It is very common for your electrician to work closely with your A/V specialist, telephone system analyst, computer consultant and security company when installing wiring. Your GC coordinates all of this, but you will need to think about exactly what you may require before everything starts.
If your renovation is relatively small and a GC is not involved, get several estimates for the proposed work. As with hourly rates, lowest is not necessarily best. Quality is very important, since this work will affect your entire family’s comfort and health.
Of course, recommendations from friends and contractors can be very useful in deciding which electrician to hire, but the final decision rests with you. Whether you are having an outlet rewired for a larger appliance or rewiring an entire renovated wing of your residence, quality and service should be your first priorities.

A good start is to contact each electrician you are considering. Do they return your calls promptly? Are they willing to provide references? Do they listen well? If they take days, even weeks to return your calls, this may be a good indication of the level of professionalism and attention you will receive once they are on your project.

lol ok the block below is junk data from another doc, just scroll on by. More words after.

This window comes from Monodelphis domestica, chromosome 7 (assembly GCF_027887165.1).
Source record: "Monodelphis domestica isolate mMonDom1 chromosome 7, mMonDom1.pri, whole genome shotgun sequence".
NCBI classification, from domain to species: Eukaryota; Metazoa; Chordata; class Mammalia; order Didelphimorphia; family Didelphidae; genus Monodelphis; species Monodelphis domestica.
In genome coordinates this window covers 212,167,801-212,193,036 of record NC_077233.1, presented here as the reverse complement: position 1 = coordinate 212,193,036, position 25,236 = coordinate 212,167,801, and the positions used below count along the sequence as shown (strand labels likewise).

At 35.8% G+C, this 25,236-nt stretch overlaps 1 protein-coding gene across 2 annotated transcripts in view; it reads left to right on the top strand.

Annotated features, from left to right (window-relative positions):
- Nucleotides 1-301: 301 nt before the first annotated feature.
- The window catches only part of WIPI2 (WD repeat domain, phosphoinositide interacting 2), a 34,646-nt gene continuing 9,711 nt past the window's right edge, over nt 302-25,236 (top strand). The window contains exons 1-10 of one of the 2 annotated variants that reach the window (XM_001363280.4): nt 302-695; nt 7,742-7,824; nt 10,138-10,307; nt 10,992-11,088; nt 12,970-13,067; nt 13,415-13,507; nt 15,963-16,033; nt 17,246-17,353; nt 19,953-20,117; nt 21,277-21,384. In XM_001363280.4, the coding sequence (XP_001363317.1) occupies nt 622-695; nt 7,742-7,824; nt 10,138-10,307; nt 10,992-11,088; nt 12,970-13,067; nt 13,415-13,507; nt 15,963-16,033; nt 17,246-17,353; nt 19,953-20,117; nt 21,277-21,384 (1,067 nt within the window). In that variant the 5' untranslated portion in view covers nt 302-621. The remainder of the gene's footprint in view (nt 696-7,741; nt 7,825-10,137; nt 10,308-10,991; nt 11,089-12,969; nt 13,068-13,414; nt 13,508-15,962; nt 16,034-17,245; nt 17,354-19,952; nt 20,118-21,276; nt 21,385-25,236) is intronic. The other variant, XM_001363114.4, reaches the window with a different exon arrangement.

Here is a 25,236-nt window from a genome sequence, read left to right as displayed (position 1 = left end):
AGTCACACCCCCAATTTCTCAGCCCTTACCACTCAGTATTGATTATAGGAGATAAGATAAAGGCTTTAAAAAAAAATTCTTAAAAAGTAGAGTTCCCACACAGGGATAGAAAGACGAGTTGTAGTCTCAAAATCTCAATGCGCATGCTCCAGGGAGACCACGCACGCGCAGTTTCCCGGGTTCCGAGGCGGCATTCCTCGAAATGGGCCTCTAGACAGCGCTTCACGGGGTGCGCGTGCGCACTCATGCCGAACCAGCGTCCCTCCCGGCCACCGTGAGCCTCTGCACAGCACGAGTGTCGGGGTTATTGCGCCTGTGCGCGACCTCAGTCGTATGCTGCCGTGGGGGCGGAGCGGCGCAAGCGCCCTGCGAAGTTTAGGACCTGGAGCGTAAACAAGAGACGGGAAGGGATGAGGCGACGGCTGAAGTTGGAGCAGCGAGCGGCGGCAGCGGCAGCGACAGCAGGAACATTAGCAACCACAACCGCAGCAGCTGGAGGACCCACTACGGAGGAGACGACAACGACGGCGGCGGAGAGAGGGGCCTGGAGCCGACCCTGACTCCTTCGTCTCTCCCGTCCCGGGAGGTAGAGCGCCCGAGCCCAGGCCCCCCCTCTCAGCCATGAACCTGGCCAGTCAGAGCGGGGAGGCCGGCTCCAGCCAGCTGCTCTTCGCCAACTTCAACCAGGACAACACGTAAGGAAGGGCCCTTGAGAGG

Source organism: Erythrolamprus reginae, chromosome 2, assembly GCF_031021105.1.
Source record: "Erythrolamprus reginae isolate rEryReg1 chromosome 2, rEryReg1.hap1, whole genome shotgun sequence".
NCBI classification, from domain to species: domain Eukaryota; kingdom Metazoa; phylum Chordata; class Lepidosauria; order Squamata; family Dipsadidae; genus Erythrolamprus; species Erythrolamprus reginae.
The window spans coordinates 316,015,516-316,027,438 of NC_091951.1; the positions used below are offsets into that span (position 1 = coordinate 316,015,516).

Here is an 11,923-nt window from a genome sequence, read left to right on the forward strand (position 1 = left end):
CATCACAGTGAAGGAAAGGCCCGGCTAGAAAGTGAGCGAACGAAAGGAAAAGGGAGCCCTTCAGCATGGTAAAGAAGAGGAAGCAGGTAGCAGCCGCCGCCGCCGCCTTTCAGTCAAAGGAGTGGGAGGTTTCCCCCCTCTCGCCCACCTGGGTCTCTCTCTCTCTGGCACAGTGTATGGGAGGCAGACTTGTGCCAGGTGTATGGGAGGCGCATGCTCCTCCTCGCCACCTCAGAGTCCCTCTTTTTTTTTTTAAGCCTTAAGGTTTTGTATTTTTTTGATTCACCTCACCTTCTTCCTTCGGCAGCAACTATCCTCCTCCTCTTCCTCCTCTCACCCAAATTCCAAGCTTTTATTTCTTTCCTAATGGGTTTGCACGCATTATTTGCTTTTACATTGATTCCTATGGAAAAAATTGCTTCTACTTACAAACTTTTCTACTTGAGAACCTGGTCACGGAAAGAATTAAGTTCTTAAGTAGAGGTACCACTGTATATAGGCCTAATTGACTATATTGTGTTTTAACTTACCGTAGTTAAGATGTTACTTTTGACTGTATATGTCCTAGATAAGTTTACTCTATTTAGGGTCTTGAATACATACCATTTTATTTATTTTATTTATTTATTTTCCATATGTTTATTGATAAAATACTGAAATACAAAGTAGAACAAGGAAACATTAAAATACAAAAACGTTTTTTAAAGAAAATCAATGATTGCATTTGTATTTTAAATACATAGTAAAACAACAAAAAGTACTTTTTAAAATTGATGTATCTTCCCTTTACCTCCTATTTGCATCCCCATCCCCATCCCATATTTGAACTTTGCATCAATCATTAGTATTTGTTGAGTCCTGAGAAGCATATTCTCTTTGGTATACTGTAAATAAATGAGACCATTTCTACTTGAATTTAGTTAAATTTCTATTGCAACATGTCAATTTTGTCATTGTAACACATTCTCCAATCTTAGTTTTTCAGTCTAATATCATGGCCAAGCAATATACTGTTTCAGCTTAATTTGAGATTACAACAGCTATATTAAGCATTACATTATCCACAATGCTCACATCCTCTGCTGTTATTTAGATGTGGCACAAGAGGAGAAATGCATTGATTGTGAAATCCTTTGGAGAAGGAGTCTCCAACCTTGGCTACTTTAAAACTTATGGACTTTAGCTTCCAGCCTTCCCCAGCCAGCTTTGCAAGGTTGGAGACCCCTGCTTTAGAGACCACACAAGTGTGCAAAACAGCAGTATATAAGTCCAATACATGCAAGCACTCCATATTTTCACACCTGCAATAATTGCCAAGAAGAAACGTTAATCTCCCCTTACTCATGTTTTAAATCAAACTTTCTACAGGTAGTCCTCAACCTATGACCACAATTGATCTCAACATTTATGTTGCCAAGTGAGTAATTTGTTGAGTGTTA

Ask how long they have been in business and in what types of work they specialize. Most electrical professionals do both commercial and residential work, dealing with both large renovations and smaller repairs. Specialties and focuses vary from professional to professional, so it is best to look to someone who has experience with your type of electrical job.

Since an electrician’s work is virtually invisible, the best way to get an idea of quality is to speak to others who have had electrical work done. When asking the electrician for references, inquire as to whether they have worked on any projects similar to yours, particularly if it is a large and complex project. Most will be happy to provide you with these.

When you are speaking with the actual references, a few areas that are useful to discuss are timeliness, cleanliness and reliability. Were they respectful of the surroundings while they were there? Did they clean up when they left, or did they leave their tools everywhere until they came back the next day? Did they show up when they were expected or always arrive late? Did they inish the project on schedule? Did they come in on budget? These are good questions to ask of an electrician’s references.